Overall I had fun with Neptunia. I enjoyed the cast and characters of the game and the story never failed to make me smile or laugh, especially thanks to the dialog and characterization. The game did start to really drag at the end and it annoyed me how the plot recycled itself several times in the key fragments chapter, but I was also impressed by the sheer amount of history and specific franchises they managed to parody. It’s a very deep game but unfortunately the scope and the actual “moral” of the game will be lost on a lot of gamers.
Story Rating: Good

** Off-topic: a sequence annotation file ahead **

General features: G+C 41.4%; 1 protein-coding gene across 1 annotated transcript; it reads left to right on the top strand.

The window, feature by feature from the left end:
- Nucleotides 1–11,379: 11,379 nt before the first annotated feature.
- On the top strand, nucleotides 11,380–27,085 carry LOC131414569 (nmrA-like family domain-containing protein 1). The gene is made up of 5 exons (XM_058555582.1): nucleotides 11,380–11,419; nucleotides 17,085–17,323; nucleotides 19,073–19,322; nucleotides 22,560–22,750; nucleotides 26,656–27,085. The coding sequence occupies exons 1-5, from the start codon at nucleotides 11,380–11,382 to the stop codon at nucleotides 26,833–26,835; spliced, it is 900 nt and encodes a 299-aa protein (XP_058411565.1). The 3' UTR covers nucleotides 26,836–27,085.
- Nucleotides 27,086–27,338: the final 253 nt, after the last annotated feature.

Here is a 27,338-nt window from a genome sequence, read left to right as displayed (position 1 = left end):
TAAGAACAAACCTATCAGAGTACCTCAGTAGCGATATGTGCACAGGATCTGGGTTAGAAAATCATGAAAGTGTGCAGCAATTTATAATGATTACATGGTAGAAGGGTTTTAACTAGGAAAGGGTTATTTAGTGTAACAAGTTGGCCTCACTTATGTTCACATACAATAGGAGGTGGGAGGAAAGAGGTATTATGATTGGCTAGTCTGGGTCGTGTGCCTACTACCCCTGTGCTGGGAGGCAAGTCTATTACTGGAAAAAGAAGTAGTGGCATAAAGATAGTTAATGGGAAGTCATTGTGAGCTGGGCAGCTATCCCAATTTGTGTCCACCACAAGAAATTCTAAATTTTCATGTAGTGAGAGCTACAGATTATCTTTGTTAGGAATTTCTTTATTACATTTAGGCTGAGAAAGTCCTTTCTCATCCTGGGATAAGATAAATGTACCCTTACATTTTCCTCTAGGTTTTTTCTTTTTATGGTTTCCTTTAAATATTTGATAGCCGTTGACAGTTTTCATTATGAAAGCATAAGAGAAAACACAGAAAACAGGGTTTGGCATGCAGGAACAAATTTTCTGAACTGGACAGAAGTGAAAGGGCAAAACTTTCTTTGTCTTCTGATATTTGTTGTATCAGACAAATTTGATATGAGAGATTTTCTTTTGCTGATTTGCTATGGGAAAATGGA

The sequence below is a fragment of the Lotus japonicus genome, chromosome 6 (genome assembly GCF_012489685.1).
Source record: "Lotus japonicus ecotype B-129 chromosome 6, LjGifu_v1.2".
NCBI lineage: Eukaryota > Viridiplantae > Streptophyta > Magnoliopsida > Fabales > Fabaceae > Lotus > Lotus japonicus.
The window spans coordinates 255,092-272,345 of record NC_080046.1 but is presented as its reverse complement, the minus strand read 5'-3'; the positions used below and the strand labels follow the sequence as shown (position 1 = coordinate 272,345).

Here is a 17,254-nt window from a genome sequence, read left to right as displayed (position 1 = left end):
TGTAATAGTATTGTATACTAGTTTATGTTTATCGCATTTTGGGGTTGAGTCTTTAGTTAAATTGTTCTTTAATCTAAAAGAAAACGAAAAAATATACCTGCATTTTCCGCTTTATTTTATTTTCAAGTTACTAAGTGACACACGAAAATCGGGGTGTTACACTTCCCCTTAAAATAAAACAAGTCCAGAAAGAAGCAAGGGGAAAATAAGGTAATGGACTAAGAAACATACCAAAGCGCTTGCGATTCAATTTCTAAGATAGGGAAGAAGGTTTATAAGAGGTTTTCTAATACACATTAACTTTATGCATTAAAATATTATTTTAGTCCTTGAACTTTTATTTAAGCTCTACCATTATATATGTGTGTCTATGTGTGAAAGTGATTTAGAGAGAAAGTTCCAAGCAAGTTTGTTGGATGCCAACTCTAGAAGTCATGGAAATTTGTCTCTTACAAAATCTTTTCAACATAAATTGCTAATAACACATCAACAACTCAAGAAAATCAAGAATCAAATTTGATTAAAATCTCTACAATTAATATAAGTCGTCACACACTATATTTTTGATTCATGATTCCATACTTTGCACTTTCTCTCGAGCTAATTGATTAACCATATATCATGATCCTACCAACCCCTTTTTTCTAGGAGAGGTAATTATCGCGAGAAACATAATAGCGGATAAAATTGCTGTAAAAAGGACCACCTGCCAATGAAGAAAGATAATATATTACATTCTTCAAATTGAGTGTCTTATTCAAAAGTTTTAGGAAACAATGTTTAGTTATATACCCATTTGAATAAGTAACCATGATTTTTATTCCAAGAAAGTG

The visual quality of Hyperdimension Neptunia is a mixed bag. On one hand, I loved the character designs of all the main players in the game. The character portraits are very well done. They’ve colorful, adorable and look great in high definition. Backgrounds for the dialog scenes are highly detailed and gorgeous as well. However anyone that isn’t a major character is just given a silhouette which I found a bit annoying. I realize it was an artistic touch, but I’d prefer to actual see my NPCs. As well, each character has less variations of their portraits than they did in Trinity Universe, which was a slight disappointment. You may be wondering why I bring up TU here, and that’s because the game runs on the Trinity Universe engine. In fact the game doesn’t just use the engine but almost all of the monsters (except for bosses) in Neptunia come straight out of that game, albeit it with some pretty awful palette swaps. This was another disappointment to me – not only in terms of colour choices, but because I already fought all of these monsters in both TU storylines. I was hoping Idea Factory would try a little harder here.